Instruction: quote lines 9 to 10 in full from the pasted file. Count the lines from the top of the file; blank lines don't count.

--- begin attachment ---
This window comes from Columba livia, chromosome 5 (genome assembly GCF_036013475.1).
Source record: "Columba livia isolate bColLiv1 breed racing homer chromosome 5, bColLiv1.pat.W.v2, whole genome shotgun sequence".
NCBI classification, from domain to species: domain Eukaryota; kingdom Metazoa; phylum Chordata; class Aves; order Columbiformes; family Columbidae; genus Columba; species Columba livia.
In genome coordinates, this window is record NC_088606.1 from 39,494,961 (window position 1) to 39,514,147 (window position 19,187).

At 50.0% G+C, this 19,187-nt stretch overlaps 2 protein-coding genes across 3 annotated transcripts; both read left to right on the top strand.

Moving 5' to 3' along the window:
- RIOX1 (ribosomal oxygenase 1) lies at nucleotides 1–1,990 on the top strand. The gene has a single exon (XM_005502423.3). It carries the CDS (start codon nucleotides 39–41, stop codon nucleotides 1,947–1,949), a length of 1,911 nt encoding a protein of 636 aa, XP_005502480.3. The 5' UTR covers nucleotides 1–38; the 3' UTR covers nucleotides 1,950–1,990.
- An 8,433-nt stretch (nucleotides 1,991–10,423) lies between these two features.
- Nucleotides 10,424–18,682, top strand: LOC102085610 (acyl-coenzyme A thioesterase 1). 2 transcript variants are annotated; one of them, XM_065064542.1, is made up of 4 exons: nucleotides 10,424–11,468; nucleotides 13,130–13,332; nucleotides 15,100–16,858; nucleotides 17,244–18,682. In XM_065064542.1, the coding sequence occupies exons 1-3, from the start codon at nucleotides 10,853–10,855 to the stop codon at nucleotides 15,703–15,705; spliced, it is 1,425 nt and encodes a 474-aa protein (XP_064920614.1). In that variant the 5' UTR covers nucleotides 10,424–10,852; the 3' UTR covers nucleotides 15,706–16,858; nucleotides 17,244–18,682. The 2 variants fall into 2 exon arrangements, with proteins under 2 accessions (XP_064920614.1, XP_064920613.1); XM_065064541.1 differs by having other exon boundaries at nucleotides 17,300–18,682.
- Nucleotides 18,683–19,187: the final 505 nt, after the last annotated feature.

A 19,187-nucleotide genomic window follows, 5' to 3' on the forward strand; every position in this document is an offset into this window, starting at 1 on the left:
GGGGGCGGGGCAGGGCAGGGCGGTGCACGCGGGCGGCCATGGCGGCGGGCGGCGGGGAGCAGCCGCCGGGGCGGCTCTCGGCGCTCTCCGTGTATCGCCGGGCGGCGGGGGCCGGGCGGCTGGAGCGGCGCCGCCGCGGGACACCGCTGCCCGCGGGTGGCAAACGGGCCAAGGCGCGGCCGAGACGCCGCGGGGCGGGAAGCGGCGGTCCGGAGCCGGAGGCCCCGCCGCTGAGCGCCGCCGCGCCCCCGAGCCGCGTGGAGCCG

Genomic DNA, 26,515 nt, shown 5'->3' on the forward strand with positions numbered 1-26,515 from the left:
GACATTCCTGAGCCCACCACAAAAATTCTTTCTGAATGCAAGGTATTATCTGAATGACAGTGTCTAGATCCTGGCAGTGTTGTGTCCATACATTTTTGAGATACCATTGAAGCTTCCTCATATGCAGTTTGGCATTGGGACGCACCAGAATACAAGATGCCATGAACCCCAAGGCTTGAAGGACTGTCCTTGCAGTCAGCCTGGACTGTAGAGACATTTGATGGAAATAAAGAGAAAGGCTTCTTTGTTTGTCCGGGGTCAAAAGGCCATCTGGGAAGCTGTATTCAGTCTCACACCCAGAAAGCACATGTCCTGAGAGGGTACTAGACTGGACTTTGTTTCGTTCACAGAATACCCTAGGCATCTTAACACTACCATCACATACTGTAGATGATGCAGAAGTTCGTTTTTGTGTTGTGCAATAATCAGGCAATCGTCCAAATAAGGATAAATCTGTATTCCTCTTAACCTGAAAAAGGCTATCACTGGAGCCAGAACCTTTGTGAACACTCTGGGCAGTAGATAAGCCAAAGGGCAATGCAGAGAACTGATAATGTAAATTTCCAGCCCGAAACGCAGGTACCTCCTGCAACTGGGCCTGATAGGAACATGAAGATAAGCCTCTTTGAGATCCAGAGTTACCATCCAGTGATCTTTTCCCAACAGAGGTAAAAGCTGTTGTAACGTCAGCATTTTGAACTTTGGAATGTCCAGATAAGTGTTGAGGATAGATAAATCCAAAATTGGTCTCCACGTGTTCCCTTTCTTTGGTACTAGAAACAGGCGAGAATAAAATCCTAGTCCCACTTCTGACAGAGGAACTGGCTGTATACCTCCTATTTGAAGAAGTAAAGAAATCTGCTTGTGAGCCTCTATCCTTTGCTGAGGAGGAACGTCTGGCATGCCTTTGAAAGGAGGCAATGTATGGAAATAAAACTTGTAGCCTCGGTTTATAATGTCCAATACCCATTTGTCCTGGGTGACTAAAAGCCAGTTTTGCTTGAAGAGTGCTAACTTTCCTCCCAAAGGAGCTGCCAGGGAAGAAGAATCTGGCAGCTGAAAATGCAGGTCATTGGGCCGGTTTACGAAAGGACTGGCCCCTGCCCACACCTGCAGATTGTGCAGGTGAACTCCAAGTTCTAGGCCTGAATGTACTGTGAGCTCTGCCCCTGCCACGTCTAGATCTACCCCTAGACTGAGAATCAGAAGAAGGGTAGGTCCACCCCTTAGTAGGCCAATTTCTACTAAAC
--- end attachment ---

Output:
- Nucleotides 10,424–18,682, top strand: LOC102085610 (acyl-coenzyme A thioesterase 1). 2 transcript variants are annotated; one of them, XM_065064542.1, is made up of 4 exons: nucleotides 10,424–11,468; nucleotides 13,130–13,332; nucleotides 15,100–16,858; nucleotides 17,244–18,682. In XM_065064542.1, the coding sequence occupies exons 1-3, from the start codon at nucleotides 10,853–10,855 to the stop codon at nucleotides 15,703–15,705; spliced, it is 1,425 nt and encodes a 474-aa protein (XP_064920614.1). In that variant the 5' UTR covers nucleotides 10,424–10,852; the 3' UTR covers nucleotides 15,706–16,858; nucleotides 17,244–18,682. The 2 variants fall into 2 exon arrangements, with proteins under 2 accessions (XP_064920614.1, XP_064920613.1); XM_065064541.1 differs by having other exon boundaries at nucleotides 17,300–18,682.
- Nucleotides 18,683–19,187: the final 505 nt, after the last annotated feature.